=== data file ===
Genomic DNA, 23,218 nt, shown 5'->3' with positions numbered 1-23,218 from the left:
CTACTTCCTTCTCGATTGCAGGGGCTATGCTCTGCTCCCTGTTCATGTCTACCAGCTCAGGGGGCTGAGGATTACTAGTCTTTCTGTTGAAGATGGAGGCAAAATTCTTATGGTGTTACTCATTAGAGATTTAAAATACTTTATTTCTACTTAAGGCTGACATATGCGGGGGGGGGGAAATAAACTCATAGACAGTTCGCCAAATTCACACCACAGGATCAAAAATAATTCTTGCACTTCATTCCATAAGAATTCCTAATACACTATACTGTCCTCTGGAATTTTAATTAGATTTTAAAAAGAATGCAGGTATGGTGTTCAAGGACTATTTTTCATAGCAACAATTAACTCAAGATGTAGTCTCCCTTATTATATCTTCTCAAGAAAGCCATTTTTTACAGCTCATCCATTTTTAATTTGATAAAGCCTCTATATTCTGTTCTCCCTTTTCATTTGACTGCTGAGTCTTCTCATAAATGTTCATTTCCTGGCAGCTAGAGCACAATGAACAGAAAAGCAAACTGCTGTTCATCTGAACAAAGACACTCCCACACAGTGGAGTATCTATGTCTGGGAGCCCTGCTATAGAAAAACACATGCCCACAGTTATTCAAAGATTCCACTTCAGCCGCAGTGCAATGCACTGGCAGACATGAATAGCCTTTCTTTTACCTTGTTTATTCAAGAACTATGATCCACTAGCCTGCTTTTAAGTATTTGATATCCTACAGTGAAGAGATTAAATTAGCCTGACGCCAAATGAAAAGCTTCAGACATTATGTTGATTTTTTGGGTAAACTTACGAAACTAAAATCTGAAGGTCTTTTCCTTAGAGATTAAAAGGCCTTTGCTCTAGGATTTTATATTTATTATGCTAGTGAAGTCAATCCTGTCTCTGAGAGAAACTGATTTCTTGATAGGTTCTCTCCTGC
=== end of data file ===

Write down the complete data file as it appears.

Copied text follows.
Genomic DNA, 23,218 nt, shown 5'->3' with positions numbered 1-23,218 from the left:
CTACTTCCTTCTCGATTGCAGGGGCTATGCTCTGCTCCCTGTTCATGTCTACCAGCTCAGGGGGCTGAGGATTACTAGTCTTTCTGTTGAAGATGGAGGCAAAATTCTTATGGTGTTACTCATTAGAGATTTAAAATACTTTATTTCTACTTAAGGCTGACATATGCGGGGGGGGGGAAATAAACTCATAGACAGTTCGCCAAATTCACACCACAGGATCAAAAATAATTCTTGCACTTCATTCCATAAGAATTCCTAATACACTATACTGTCCTCTGGAATTTTAATTAGATTTTAAAAAGAATGCAGGTATGGTGTTCAAGGACTATTTTTCATAGCAACAATTAACTCAAGATGTAGTCTCCCTTATTATATCTTCTCAAGAAAGCCATTTTTTACAGCTCATCCATTTTTAATTTGATAAAGCCTCTATATTCTGTTCTCCCTTTTCATTTGACTGCTGAGTCTTCTCATAAATGTTCATTTCCTGGCAGCTAGAGCACAATGAACAGAAAAGCAAACTGCTGTTCATCTGAACAAAGACACTCCCACACAGTGGAGTATCTATGTCTGGGAGCCCTGCTATAGAAAAACACATGCCCACAGTTATTCAAAGATTCCACTTCAGCCGCAGTGCAATGCACTGGCAGACATGAATAGCCTTTCTTTTACCTTGTTTATTCAAGAACTATGATCCACTAGCCTGCTTTTAAGTATTTGATATCCTACAGTGAAGAGATTAAATTAGCCTGACGCCAAATGAAAAGCTTCAGACATTATGTTGATTTTTTGGGTAAACTTACGAAACTAAAATCTGAAGGTCTTTTCCTTAGAGATTAAAAGGCCTTTGCTCTAGGATTTTATATTTATTATGCTAGTGAAGTCAATCCTGTCTCTGAGAGAAACTGATTTCTTGATAGGTTCTCTCCTGC